Quilts for Sale

Wednesday, August 12, 2009

Frozen Fabric

Today I am showing a picture of my cat, Lily, because I don't have a pretty quilty picture to show. Lily likes to pose for pictures. Maybe someday I will get a good picture of her buddy, Pepper.


I'm getting a little quilting done. In preparation for quilting, I preshrink my backs. I prepared several backs at one time cause I have a pile of tops that need quilting. I don't know what I was thinking when on the hottest day this summer I decided to wash the fabric. Then I figured it was hot enough in the house so instead of throwing it in the dryer, I put it outside to dry. Only I don't have a clothesline.

Well, I don't know if it was cause I didn't use softener or because it wasn't flapping in the wind, but the fabric was drying with tons of wrinkles. Nuts! I thought it would make it worse if I put it in the dryer at that point, and I certainly didn't want to iron in that heat (mid 90's, I think), so I folded it up damp and stuck it in the freezer. All the while it was there I kept hoping my hubby wouldn't find it. I finally pulled it out to iron it. More on the ironing in a minute.










I wanted to interrupt this post with a comment/question for you a bit off topic. This frozen fabric reminded me of a contest I just heard about at one of the local bars. Maybe someone can fill in the details. I imagine you have all heard of a wet t-shirt contest. But did you ever hear of a frozen t-shirt contest? Apparently the wet t-shirt is knotted up in a ball and frozen. The first girl to put it on wins. It's even fun just imagining that. I thought that it would be hard as rock. Do any of you know? When I took my damp fabric from the freezer I thought it would be hard too, but it was fairly flexible with fewer wrinkles. Then I ironed it. This is how.

I don't have room for a bigboard ironing board, just the standard size and I don't want to press a crease in the fabric. So what I do first is fold the fabric lengthwise but off-center about 5". Place the narrower section down against the ironing board and press the top layer barely up to the fold.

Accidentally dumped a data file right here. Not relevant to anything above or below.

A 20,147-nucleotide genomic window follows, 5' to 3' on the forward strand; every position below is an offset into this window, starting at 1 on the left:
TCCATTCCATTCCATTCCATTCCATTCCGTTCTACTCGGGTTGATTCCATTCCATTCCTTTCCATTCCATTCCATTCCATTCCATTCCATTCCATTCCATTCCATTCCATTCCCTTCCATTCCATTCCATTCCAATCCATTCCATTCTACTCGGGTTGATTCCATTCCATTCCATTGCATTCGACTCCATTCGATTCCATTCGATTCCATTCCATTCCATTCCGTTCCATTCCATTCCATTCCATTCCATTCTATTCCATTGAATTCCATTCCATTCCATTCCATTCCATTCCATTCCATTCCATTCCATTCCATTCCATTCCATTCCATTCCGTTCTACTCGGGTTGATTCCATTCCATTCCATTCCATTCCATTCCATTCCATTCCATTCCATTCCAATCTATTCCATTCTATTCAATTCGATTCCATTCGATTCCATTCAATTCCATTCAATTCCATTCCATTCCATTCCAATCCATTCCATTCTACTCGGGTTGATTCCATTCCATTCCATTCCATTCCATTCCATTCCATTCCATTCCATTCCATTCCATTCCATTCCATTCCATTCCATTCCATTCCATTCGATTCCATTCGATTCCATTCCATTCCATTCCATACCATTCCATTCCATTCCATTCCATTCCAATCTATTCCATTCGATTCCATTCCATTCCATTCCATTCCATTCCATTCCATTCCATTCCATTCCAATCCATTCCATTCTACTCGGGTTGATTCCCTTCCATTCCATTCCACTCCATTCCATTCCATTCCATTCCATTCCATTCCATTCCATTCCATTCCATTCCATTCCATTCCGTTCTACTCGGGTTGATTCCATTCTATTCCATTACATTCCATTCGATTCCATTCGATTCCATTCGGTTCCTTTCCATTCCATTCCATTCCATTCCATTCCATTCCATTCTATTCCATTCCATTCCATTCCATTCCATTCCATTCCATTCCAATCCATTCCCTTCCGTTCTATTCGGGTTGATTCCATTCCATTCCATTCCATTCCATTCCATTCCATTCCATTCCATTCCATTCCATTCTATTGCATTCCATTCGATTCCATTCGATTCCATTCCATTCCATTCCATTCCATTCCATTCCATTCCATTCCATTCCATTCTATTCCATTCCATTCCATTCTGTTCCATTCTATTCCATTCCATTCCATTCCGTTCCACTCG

After the first side is ironed, I refold matching selvages and put the other side up as shown below. It may look like I pressed a crease, but I didn't. Now when I iron, I again can stay away from the fold cause that area was previously ironed. Did I say I don't press any creases into the fabric this way? Not that it helps much cause if it sits folded in the drawer for 5 years before I use it, I get creases anyways. Good thing I like to iron. Also the second side is easier to press, cause it got the benefit of being under the first side. And FYI the best for getting tough wrinkles out is Magic Sizing, not starch or plain steam.

Well, like I said, nothing quilty pretty, but maybe this will help someone. Time to get back to work. Thanks for stopping. Sew long.

2 comments:

Sequana said...

When I was growing up in the 40's, my mom used to need to iron all our CLOTHES, and sprinkle them to dampen them. No steam irons? I guess not.

Anyway, she used to put the whole bag of damp clothes in the freezer til one of us got to them on the board - so nothing mildewed.

Sometimes in the middle of the winter, we'd find a whole bag of frozen summer clothes waiting to be ironed. *L*

Thx for reminding me of that memory.

SueR said...

No A/C, huh? It will be beastly hot here in Maine this weekend too, but I'm staying in! My mom used to sprinkle and put clothes in the refrigerator, but not in a million years would I have thought to put it in the freezer. I still sprinkle and iron my linen bureau runners!